With the booming development of the online gaming industry and virtual assets in games being attached with real value, the legal protection of virtual assets has become an important issue. It is crucial for games operators to pay close attention to the legal status of in-game goods, since the number of cases regarding disputes in the virtual assets trade has been increasing dramatically each year. Some countries have already legalized and regulated the possession and trade of virtual assets, such as South Korea, whereas in many other countries there are still no laws specifying the legal ownership and property characteristics of virtual assets, for example, in China.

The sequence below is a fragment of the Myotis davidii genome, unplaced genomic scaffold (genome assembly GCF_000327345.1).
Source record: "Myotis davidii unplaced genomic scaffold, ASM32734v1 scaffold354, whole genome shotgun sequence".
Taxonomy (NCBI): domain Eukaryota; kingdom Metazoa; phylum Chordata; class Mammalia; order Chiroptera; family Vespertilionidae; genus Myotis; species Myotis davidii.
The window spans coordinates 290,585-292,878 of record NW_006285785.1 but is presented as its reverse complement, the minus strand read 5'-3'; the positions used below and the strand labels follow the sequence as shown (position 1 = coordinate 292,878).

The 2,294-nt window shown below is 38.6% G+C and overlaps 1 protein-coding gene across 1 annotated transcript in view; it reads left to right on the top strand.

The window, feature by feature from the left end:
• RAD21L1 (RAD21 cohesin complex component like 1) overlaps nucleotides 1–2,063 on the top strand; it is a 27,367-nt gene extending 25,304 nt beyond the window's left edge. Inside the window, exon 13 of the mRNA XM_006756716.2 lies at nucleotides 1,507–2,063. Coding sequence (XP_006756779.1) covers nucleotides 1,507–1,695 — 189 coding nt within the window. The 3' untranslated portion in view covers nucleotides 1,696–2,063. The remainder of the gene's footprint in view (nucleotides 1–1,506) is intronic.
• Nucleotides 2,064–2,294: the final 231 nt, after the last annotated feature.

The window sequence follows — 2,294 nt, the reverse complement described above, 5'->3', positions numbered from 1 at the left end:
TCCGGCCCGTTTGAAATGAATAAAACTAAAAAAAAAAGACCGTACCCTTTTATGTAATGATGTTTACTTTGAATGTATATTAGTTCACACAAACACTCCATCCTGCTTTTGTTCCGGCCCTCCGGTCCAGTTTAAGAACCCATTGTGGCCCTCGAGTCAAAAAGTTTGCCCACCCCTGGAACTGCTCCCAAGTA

At present, the cases regarding virtual assets in China, such as the theft of virtual items in games, are mainly resolved by The General Rule of Civil Law together with Contract Law and sometimes the Law of the People’s Republic of China on the Protection of Consumers’ Rights and Interests. The rights and responsibilities of the game players and operators largely depend on the agreements or contracts made between them when an account is registered for a game. In 2007, a gamer sued Shenda Interactive, a Chinese game producer and operator, for having removed his virtual assets from his account. The local court believed that it was the responsibility of the game operators to maintain accurate data of the gamer’s virtual items; therefore, Shenda Interactive was ordered to relocate the game items to the gamer’s account and pay RMB 5,000 by way of compensation for emotional damage. However, it is sometimes very difficult to define the real-money value when game assets are stolen.